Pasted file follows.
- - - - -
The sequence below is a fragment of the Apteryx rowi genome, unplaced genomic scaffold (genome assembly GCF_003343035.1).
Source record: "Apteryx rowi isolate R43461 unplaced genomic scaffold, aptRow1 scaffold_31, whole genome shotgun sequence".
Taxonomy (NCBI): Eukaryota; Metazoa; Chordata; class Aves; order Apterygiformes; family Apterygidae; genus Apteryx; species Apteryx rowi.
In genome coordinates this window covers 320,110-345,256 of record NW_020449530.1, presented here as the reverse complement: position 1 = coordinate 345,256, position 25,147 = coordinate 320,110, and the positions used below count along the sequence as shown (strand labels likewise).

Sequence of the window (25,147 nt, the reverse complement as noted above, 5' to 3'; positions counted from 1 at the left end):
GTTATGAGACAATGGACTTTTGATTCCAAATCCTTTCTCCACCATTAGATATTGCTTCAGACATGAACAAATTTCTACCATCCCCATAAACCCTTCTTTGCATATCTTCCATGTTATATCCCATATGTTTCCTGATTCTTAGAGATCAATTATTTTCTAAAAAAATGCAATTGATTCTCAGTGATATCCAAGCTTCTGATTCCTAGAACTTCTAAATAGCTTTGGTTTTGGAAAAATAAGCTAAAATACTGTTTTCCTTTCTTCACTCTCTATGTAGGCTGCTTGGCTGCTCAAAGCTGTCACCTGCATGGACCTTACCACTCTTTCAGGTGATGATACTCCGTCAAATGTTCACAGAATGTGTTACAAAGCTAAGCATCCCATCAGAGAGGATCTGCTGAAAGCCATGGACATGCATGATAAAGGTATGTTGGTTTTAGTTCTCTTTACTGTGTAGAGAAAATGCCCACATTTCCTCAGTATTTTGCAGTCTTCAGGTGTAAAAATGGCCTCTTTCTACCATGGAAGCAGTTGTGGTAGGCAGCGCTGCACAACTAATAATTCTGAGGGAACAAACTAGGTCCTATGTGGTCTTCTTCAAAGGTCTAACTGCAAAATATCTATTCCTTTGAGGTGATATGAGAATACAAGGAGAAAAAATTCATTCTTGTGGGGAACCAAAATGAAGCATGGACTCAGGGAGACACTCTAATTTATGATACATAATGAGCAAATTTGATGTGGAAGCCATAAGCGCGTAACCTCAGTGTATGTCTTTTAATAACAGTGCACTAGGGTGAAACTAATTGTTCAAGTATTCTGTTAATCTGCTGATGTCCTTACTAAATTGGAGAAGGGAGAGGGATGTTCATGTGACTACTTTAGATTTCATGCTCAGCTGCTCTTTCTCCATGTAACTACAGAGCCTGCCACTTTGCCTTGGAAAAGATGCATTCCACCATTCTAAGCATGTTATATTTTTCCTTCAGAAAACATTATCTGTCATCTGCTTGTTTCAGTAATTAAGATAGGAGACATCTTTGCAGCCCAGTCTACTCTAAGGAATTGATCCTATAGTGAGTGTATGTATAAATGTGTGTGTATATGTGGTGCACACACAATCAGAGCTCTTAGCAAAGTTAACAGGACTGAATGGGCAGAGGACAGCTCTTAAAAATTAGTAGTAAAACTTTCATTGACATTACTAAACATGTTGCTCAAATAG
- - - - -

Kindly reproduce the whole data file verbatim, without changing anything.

The sequence below is a fragment of the Apteryx rowi genome, unplaced genomic scaffold (genome assembly GCF_003343035.1).
Source record: "Apteryx rowi isolate R43461 unplaced genomic scaffold, aptRow1 scaffold_31, whole genome shotgun sequence".
Taxonomy (NCBI): Eukaryota; Metazoa; Chordata; class Aves; order Apterygiformes; family Apterygidae; genus Apteryx; species Apteryx rowi.
In genome coordinates this window covers 320,110-345,256 of record NW_020449530.1, presented here as the reverse complement: position 1 = coordinate 345,256, position 25,147 = coordinate 320,110, and the positions used below count along the sequence as shown (strand labels likewise).

Sequence of the window (25,147 nt, the reverse complement as noted above, 5' to 3'; positions counted from 1 at the left end):
GTTATGAGACAATGGACTTTTGATTCCAAATCCTTTCTCCACCATTAGATATTGCTTCAGACATGAACAAATTTCTACCATCCCCATAAACCCTTCTTTGCATATCTTCCATGTTATATCCCATATGTTTCCTGATTCTTAGAGATCAATTATTTTCTAAAAAAATGCAATTGATTCTCAGTGATATCCAAGCTTCTGATTCCTAGAACTTCTAAATAGCTTTGGTTTTGGAAAAATAAGCTAAAATACTGTTTTCCTTTCTTCACTCTCTATGTAGGCTGCTTGGCTGCTCAAAGCTGTCACCTGCATGGACCTTACCACTCTTTCAGGTGATGATACTCCGTCAAATGTTCACAGAATGTGTTACAAAGCTAAGCATCCCATCAGAGAGGATCTGCTGAAAGCCATGGACATGCATGATAAAGGTATGTTGGTTTTAGTTCTCTTTACTGTGTAGAGAAAATGCCCACATTTCCTCAGTATTTTGCAGTCTTCAGGTGTAAAAATGGCCTCTTTCTACCATGGAAGCAGTTGTGGTAGGCAGCGCTGCACAACTAATAATTCTGAGGGAACAAACTAGGTCCTATGTGGTCTTCTTCAAAGGTCTAACTGCAAAATATCTATTCCTTTGAGGTGATATGAGAATACAAGGAGAAAAAATTCATTCTTGTGGGGAACCAAAATGAAGCATGGACTCAGGGAGACACTCTAATTTATGATACATAATGAGCAAATTTGATGTGGAAGCCATAAGCGCGTAACCTCAGTGTATGTCTTTTAATAACAGTGCACTAGGGTGAAACTAATTGTTCAAGTATTCTGTTAATCTGCTGATGTCCTTACTAAATTGGAGAAGGGAGAGGGATGTTCATGTGACTACTTTAGATTTCATGCTCAGCTGCTCTTTCTCCATGTAACTACAGAGCCTGCCACTTTGCCTTGGAAAAGATGCATTCCACCATTCTAAGCATGTTATATTTTTCCTTCAGAAAACATTATCTGTCATCTGCTTGTTTCAGTAATTAAGATAGGAGACATCTTTGCAGCCCAGTCTACTCTAAGGAATTGATCCTATAGTGAGTGTATGTATAAATGTGTGTGTATATGTGGTGCACACACAATCAGAGCTCTTAGCAAAGTTAACAGGACTGAATGGGCAGAGGACAGCTCTTAAAAATTAGTAGTAAAACTTTCATTGACATTACTAAACATGTTGCTCAAATAG